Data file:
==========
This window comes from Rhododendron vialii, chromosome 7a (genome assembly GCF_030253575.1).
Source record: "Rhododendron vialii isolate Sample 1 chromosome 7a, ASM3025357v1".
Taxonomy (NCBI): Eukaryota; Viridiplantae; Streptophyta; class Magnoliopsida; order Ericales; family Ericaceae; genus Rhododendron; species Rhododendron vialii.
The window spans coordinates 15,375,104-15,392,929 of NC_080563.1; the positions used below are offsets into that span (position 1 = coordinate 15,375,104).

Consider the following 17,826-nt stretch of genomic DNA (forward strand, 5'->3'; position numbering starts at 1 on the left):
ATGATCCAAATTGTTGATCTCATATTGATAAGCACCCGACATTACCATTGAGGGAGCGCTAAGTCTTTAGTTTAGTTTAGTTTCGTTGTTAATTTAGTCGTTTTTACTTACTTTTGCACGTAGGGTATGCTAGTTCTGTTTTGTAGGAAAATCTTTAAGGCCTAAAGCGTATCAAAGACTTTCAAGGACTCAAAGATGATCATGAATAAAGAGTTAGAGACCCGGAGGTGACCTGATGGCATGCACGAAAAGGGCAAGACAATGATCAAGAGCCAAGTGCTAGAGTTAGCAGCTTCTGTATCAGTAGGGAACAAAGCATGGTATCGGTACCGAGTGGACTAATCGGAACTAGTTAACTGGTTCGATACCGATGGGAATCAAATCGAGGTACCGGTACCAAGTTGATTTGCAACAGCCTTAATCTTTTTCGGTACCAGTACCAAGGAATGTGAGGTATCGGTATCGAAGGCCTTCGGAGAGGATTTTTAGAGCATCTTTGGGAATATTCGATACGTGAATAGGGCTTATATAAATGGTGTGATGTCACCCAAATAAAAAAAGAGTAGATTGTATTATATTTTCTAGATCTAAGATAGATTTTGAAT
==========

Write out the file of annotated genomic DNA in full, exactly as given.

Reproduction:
This window comes from Rhododendron vialii, chromosome 7a (genome assembly GCF_030253575.1).
Source record: "Rhododendron vialii isolate Sample 1 chromosome 7a, ASM3025357v1".
Taxonomy (NCBI): Eukaryota; Viridiplantae; Streptophyta; class Magnoliopsida; order Ericales; family Ericaceae; genus Rhododendron; species Rhododendron vialii.
The window spans coordinates 15,375,104-15,392,929 of NC_080563.1; the positions used below are offsets into that span (position 1 = coordinate 15,375,104).

Consider the following 17,826-nt stretch of genomic DNA (forward strand, 5'->3'; position numbering starts at 1 on the left):
ATGATCCAAATTGTTGATCTCATATTGATAAGCACCCGACATTACCATTGAGGGAGCGCTAAGTCTTTAGTTTAGTTTAGTTTCGTTGTTAATTTAGTCGTTTTTACTTACTTTTGCACGTAGGGTATGCTAGTTCTGTTTTGTAGGAAAATCTTTAAGGCCTAAAGCGTATCAAAGACTTTCAAGGACTCAAAGATGATCATGAATAAAGAGTTAGAGACCCGGAGGTGACCTGATGGCATGCACGAAAAGGGCAAGACAATGATCAAGAGCCAAGTGCTAGAGTTAGCAGCTTCTGTATCAGTAGGGAACAAAGCATGGTATCGGTACCGAGTGGACTAATCGGAACTAGTTAACTGGTTCGATACCGATGGGAATCAAATCGAGGTACCGGTACCAAGTTGATTTGCAACAGCCTTAATCTTTTTCGGTACCAGTACCAAGGAATGTGAGGTATCGGTATCGAAGGCCTTCGGAGAGGATTTTTAGAGCATCTTTGGGAATATTCGATACGTGAATAGGGCTTATATAAATGGTGTGATGTCACCCAAATAAAAAAAGAGTAGATTGTATTATATTTTCTAGATCTAAGATAGATTTTGAAT